Pipe and culvert ends should be checked annually or after major storms. Debris that can divert water flow should be removed and eroded areas reestablished with soil/aggregate mixtures and reseeded. Additional measurers may need to be taken to reduce erosion, such as paving the channel in areas where erosion continues.

Correcting the Effects of Erosion on Ditches

Roadside ditches and channels are often cut into the roadside immediately adjacent to the roadway. There are designs for ditches that ensure their traversability, meaning a vehicle or bicycle can pass over the ditch or channel at the travel way speed without abruptly stopping, losing control or being rolled over. Recommendations for ditch cross sections (front slope, bottom, depth, and back slope) can be found in the current edition of the Roadside Design Guide. The choice of a traversable ditch section depends on the amount of run-off, the grade of the roadway, slope and soil conditions and speed of vehicles on the highway.

Both earth and lined ditches require maintenance to remove debris and prevent erosion that can create roadside hazards and/or reducing the effectiveness of the drainage system. It is important when repairing eroded earth ditches and shoulders to restore them to their original safety shapes. Ditch side slopes that are too steep and ditches that are too deep can initiate instability in a vehicle causing it to roll over or cause the vehicle to snag against the ditch back slope and abruptly stop or vault the vehicle into the air.

Photo. This photo shows a deep, v-shaped, muddy drainage ditch.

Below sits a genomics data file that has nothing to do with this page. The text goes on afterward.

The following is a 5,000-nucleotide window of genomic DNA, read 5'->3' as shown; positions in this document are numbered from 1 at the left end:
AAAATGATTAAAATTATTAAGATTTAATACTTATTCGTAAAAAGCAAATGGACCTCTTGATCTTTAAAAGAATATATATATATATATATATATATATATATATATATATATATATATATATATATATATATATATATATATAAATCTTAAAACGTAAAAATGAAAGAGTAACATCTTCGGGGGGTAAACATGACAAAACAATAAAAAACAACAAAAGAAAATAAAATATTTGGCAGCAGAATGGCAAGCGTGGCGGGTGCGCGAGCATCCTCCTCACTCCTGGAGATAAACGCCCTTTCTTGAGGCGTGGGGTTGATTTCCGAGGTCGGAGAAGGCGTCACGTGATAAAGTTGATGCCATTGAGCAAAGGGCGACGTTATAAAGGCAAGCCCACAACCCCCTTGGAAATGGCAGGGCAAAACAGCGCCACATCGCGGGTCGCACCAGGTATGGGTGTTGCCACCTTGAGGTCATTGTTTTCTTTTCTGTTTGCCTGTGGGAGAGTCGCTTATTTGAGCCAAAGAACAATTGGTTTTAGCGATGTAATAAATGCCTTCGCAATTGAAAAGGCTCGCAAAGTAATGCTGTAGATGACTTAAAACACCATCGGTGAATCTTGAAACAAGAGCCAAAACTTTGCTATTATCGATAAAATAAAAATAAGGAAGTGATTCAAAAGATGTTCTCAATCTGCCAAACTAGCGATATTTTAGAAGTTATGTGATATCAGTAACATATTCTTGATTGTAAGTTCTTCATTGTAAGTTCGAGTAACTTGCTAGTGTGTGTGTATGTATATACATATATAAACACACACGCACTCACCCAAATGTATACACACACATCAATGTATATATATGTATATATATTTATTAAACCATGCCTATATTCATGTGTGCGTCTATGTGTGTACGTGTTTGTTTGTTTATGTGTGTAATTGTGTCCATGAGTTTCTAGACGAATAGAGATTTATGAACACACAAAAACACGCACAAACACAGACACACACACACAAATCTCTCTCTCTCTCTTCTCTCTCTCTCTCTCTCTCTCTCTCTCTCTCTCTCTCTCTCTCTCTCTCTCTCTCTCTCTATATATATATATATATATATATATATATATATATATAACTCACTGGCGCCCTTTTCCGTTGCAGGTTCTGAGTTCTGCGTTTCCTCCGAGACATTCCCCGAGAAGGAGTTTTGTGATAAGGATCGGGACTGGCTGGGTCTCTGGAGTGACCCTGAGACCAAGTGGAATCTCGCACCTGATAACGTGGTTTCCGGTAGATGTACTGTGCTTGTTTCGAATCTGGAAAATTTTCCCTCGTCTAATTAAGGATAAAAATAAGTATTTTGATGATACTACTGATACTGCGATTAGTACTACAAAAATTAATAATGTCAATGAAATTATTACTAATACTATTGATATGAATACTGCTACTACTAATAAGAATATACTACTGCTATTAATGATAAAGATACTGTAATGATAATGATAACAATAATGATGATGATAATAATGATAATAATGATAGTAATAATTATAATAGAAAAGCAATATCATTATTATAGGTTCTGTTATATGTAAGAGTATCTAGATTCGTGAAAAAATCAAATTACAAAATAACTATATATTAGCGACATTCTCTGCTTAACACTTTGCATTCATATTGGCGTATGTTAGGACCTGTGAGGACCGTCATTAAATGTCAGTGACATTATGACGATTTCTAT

Deep ditches such as this are a safety hazard.

Earth roadside ditches that continue to erode and require regrading one or more times a year should be considered candidates for paving or some other form of lining that eliminates erosion and reduces the speed of the run-off. Rock and stone ditch linings should be smooth and not “bumpy” so the driver can retain control of the vehicle.

Photo. This photo shows a drainage ditch lined with a fiber mat.

Erosion control measures such as fiber mats shown may be necessary to prevent ditch erosion.

Photo. This photo shows a drainage ditch lined with concrete.

For ditches with heavy run-off, concrete lining may be necessary.

Roadside ditches, along with the other drainage features such as drop inlets, should be checked annually and after major storms to ensure they are not clogged with debris or eroded.

Roadside ditches that are not traversable by design, as a result of previous maintenance actions or because of erosion, should be redesigned to be consistent with those recommended in the current edition of the Roadside Design Guide (see discussion under section 3.2.4 Roadside Channels for preferred cross section).

This photo shows a ditch that has recently been reshaped.

This ditch was reshaped to provide a safe recovery area for errant vehicles.

Maintaining and Improving the Safety Characteristics of Inlets

Drop inlets and catch basins in and adjacent to roadways are one of the most common drainage features especially in urban and suburban areas where curb and gutter design is used. Inlets are designed to carry surface run-off from the road and roadside away from the roadway. Inlets can be of varying design, including curb openings, grates, or a combination of these. Many local agencies use a standard design for most of their drop inlets on and adjacent to low-speed, low-volume roads. Inlets on higher level highways are often specially designed or selected to meet the conditions of greater but less frequent storms.

Drop inlets located in or adjacent to the path of motor vehicles, pedestrians and bicycles require grates that can accommodate run-off while preventing vehicles, bicycles and pedestrians from falling into the inlet. When bicycle traffic exists, grates should prevent the tires of a bicycle from slipping into and being caught in the grate. Therefore, bicycle safe grates should be used whenever bicycle traffic is expected. The photo below shows a preferred treatment for a drop inlet located on or near a bicycle travel way. With a flush bicycle-safe grate, a bicycle tire cannot get caught in the grate because of the cross pattern of supports which results in only small openings.